Challengers say the corruption is real, incumbents say it’s time to move forward

CALEXICO — In a loaded race with 11 candidates vying for four seats on the Calexico City Council, incumbents and challengers have different views on the past, current, and future outlooks of the City.

The Calexico City Council race sees incumbents Bill Hodge and Lewis Pacheco, and appointed incumbent Camilo Garcia up for three, four-year-term seats against challengers Michael Christopher Mayne, Javier Moreno, Joong Kim, Gloria Guadalupe Romo, and Jason Jung.

In the same election, appointed incumbent Morris Reisin defends his two-year seat against challengers Raul Ureña and Michael Anthony Jeffers.

Incumbent Garcia was appointed to the Calexico City Council in late June to replace David Romero after he was charged in federal court for accepting cash bribes from an undercover FBI agent.

Incumbents say the City has course-corrected since instances, accusations, and rumors of corruption, while challengers say the City still has a lot of work to do to improve.

“For me I think it is very important to be transparent, hold everybody accountable, and root out corruption and that's something as a city councilman I would be very sensitive too,” incumbent Bill Hodge said. “I know that I personally was the only one that spoke up in condemning that most recent corruption in Calexico; that (corruption) was result of one lone council member.”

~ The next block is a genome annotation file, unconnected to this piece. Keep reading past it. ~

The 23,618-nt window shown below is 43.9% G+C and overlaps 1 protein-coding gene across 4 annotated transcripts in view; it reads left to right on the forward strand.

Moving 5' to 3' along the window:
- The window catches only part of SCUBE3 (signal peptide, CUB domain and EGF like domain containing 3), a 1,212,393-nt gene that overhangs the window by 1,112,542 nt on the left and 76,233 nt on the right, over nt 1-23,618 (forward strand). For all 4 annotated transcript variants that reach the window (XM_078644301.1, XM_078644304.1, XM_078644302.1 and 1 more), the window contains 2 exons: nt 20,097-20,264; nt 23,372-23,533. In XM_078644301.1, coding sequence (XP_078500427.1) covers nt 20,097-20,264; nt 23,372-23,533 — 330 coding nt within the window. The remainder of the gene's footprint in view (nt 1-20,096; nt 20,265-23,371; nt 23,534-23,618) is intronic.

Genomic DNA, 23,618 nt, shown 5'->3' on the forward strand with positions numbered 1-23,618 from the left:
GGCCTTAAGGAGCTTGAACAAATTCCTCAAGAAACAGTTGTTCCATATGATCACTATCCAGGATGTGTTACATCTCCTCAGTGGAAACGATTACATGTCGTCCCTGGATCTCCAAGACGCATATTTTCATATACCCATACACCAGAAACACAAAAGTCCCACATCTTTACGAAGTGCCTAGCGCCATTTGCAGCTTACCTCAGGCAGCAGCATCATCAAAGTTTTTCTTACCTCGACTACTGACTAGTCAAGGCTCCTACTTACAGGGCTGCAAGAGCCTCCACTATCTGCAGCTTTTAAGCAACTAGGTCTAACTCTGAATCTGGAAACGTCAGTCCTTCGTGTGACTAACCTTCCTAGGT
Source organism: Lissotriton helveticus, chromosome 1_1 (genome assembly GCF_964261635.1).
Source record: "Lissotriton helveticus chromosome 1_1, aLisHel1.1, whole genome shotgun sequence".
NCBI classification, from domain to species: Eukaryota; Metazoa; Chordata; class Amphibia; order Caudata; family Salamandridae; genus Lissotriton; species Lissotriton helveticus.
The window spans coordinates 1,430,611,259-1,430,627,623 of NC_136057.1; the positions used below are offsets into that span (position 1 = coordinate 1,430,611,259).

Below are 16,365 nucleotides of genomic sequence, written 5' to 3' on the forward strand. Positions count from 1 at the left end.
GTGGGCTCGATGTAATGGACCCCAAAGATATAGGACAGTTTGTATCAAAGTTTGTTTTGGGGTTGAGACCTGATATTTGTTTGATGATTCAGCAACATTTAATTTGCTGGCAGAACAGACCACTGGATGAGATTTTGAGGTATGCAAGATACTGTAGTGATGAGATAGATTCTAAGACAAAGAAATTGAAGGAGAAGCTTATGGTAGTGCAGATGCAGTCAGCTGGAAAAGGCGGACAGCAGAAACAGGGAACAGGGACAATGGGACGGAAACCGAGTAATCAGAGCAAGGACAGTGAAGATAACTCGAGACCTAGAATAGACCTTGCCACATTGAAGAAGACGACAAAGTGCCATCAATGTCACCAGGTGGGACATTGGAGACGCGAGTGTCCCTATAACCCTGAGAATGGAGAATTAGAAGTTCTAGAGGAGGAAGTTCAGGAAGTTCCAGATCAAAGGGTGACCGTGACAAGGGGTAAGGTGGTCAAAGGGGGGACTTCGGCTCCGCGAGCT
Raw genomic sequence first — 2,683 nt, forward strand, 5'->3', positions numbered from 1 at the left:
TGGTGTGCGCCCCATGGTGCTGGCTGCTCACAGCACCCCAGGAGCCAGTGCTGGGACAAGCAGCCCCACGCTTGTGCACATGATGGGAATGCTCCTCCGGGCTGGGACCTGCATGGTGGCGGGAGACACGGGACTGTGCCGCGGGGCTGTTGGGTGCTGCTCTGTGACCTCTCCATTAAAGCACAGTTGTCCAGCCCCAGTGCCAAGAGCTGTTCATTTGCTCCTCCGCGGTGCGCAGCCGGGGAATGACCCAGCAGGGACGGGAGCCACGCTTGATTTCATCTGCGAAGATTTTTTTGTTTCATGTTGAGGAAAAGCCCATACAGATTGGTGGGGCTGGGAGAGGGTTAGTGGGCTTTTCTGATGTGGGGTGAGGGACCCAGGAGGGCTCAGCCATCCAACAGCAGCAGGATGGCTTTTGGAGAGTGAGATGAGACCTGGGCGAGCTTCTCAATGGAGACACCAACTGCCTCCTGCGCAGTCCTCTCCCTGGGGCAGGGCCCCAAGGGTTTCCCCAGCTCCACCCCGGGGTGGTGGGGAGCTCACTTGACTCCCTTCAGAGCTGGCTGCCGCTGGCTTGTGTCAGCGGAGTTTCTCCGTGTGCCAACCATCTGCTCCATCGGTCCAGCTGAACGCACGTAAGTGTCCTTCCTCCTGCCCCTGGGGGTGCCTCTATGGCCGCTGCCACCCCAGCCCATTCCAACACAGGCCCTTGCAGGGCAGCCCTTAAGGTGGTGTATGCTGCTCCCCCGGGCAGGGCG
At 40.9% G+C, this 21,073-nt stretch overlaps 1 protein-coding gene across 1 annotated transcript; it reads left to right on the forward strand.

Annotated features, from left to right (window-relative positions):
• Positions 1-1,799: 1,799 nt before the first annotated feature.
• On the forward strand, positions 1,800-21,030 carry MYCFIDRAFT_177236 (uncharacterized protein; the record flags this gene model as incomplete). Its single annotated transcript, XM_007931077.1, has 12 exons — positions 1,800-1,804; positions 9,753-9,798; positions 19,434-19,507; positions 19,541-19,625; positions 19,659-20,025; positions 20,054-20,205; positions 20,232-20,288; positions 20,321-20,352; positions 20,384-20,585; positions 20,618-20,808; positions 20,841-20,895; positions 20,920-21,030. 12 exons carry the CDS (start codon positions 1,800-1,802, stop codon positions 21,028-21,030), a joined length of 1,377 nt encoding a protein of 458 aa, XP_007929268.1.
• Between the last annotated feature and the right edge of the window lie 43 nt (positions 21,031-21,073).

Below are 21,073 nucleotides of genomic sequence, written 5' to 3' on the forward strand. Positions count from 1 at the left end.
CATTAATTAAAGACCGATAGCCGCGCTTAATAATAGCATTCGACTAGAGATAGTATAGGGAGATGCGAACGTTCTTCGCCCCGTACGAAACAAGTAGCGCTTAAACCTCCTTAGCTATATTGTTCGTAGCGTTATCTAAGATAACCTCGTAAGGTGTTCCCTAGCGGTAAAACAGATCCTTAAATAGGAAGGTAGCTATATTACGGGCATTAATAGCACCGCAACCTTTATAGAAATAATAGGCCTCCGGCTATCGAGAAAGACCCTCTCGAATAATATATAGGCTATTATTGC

Hodge, like other incumbents, said Calexico is based on rumors and there's a lot of harsh politics.

City Councilmember, also an incumbent, Lewis Pacheco agreed.

“It's a black eye when someone in our community that's an elected official does something to make us look bad and it is what it is, but it doesn't go further than that. It was one council member that, on his own, tried to collect or make money but that doesn't lump us all into the category,” Pacheco said.

“There's a conflict going on and to me I don't want to take the road of just ‘no comment,’ but I'm here to talk about me,” incumbent Camilo Garcia said. “I'm not here to really get into other issues because to me, the more that we go back to those issues that happened in the past, the more that we waste our time.”

Fellow appointed incumbent and Mayor Pro-tem Morris Reisin agreed.

“There is no corruption; there is a few people that are out there that are anti-council and want to get in. They are making up a lot of stories,” said Reisin, adding that he believes this is the best city council he has seen in the last decade.

“As far as the mayor, it was her rotation as part of protocol. What she does in her personal life, that's her personal life,” Reisin said, “but as far as her being the mayor, she does a good job and she doesn't bring her personal life in the council. She's got resilience and she's strong.”

The challengers to the incumbents disagreed.

“I definitely think Calexico is corrupted to the core, to the freaking core. They’re lying to the citizenship,” said retired police officer turned private investigator, Jason Jung.

Jung alleges various forms of corruption in Calexico — including lack of transparency regarding the City budget — saying it doesn’t just end with the current mayor.